January 2, 2007


For Iraq's Shiites, a Dream Deferred Breeds Mistrust of U.S. (Sudarsan Raghavan, 1/02/07, Washington Post)

Iraq's Shiites are at a crossroads in their rise from oppression to power and in their relationship with the United States. In a nation riven by violence and competing visions, they feel as if they have been handed the keys to their house but never allowed to settle down. Bitter personality rifts have undermined their ability to govern. And they have yet to bridge the growing divide separating them from the Sunnis and further deepened by Hussein's execution on Saturday.

As President Bush seeks a new strategy for Iraq, many Shiites express deep mistrust of the United States and its intentions. In U.S. efforts to engage Iraq's disaffected Sunnis, they perceive betrayal. And in U.S. pressure to dismantle Shiite militias, they see an attempt to weaken their bulwark against Sunni insurgents.

Against this backdrop, Shiite leaders have begun to push harder for more independence from their American backers. Most recently, the government ignored U.S. objections to hanging Hussein too hastily. He was executed, amid jeers from Shiite witnesses, four days after an appeals court upheld his death sentence.

Casting a shadow over discussions with Shiites such as Lefta is a despairing sense, inspired by centuries of oppression and suspicion of outsiders, that their community is handcuffed, effectively prevented from shaping its future.

Lefta's friend Wisam al-Taieb, 27, a gaunt Oil Ministry worker with dark, intense eyes, stood next to him at the mosque.

"What future?" Taieb demanded. "Now the Shia are suffering from a campaign of genocide. The Americans are in total control of our security forces. Our elected government does not have the power to move a single military unit. How do you expect me not to be pessimistic?"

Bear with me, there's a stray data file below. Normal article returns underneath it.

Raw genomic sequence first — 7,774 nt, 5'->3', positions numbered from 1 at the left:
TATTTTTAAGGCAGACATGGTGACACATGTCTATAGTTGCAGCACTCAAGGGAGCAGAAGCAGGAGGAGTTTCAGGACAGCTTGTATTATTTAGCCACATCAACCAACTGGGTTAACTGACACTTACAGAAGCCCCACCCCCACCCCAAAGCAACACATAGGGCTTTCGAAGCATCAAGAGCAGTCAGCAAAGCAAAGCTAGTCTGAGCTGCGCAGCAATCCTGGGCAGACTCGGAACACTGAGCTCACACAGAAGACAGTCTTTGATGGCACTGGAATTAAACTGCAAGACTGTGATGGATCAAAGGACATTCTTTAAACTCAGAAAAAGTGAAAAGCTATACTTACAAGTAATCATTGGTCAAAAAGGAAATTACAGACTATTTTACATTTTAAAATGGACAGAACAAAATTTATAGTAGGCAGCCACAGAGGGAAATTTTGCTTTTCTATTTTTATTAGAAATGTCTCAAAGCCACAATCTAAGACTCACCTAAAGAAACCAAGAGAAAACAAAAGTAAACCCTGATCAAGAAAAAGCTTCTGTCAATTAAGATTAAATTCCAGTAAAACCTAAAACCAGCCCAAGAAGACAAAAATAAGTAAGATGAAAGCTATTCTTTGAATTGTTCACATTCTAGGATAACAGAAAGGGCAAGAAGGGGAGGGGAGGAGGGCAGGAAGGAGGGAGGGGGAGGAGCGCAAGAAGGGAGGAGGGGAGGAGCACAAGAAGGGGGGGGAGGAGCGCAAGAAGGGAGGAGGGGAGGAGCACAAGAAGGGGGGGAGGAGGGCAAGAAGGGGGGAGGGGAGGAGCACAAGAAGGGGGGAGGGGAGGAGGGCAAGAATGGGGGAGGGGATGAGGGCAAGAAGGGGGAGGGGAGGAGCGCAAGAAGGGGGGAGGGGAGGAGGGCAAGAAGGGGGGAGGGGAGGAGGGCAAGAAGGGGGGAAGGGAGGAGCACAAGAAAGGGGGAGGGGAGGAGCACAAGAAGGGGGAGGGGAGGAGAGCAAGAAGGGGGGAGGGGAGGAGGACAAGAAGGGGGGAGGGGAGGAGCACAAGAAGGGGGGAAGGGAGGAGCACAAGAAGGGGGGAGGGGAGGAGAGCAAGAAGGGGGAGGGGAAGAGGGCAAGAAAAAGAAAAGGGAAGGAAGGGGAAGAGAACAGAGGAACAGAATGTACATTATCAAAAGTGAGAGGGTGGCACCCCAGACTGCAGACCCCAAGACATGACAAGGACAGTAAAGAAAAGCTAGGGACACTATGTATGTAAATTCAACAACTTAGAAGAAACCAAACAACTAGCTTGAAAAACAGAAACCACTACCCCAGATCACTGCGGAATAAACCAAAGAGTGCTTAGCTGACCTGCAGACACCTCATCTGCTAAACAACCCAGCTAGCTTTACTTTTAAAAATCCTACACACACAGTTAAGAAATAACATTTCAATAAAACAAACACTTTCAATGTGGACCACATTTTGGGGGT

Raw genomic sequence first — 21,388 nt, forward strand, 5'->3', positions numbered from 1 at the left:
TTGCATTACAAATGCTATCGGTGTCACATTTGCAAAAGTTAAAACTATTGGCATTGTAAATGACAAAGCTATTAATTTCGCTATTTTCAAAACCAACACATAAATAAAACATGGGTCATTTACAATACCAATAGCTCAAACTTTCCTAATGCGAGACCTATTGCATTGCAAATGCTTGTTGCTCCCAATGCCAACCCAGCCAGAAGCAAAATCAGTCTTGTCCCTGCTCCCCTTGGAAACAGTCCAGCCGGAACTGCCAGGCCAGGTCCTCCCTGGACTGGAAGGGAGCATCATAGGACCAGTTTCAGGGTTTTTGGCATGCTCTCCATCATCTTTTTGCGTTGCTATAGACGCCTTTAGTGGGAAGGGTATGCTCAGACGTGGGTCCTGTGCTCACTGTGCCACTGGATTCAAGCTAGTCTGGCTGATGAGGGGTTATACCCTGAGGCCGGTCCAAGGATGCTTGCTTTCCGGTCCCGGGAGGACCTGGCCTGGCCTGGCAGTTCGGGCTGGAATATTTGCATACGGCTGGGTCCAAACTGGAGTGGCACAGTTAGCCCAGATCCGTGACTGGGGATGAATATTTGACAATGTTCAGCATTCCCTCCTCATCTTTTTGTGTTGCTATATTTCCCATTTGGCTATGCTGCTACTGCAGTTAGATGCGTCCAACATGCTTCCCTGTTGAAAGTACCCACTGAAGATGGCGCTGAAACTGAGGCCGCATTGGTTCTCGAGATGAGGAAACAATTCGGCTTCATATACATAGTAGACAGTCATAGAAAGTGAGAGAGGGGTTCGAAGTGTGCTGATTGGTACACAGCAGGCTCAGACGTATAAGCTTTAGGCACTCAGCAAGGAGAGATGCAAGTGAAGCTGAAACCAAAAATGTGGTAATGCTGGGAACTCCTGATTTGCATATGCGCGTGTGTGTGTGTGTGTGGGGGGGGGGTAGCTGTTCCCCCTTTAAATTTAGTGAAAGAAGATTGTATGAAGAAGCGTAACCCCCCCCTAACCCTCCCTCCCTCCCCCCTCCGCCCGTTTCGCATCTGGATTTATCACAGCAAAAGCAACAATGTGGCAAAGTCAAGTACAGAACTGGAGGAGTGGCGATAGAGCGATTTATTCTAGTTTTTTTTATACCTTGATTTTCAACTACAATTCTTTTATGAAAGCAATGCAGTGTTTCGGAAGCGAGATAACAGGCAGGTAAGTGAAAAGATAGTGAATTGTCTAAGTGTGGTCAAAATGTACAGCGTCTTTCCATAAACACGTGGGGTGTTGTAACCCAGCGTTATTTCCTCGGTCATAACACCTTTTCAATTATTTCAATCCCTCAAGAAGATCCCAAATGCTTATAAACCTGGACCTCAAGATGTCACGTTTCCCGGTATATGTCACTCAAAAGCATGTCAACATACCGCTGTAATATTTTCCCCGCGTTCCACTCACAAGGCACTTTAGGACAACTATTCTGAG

Chaos Overran Iraq Plan in ’06, Bush Team Says (DAVID E. SANGER, MICHAEL R. GORDON and JOHN F. BURNS, 01/02/07, NY Times)
President Bush began 2006 assuring the country that he had a “strategy for victory in Iraq.” He ended the year closeted with his war cabinet on his ranch trying to devise a new strategy, because the existing one had collapsed.

The original plan, championed by Gen. George W. Casey Jr., the top commander in Baghdad, and backed by Donald H. Rumsfeld, then the defense secretary, called for turning over responsibility for security to the Iraqis, shrinking the number of American bases and beginning the gradual withdrawal of American troops. But the plan collided with Iraq’s ferocious unraveling, which took most of Mr. Bush’s war council by surprise.

In interviews in Washington and Baghdad, senior officials said the White House, the Pentagon and the State Department had also failed to take seriously warnings, including some from its own ambassador in Baghdad, that sectarian violence could rip the country apart and turn Mr. Bush’s promise to “clear, hold and build” Iraqi neighborhoods and towns into an empty slogan.

This left the president and his advisers constantly lagging a step or two behind events on the ground.

“We could not clear and hold,” Stephen J. Hadley, the president’s national security adviser, acknowledged in a recent interview, in a frank admission of how American strategy had crumbled. “Iraqi forces were not able to hold neighborhoods, and the effort to build did not show up. The sectarian violence continued to mount, so we did not make the progress on security we had hoped. We did not bring the moderate Sunnis off the fence, as we had hoped. The Shia lost patience, and began to see the militias as their protectors.”

The failure to munderstand that the militias were our allies is a functiuon of the failure to understand that the war was about liberating the Shi'a and Kurds from the Sunni, not just about deposing Saddam.

Posted by Orrin Judd at January 2, 2007 1:03 PM
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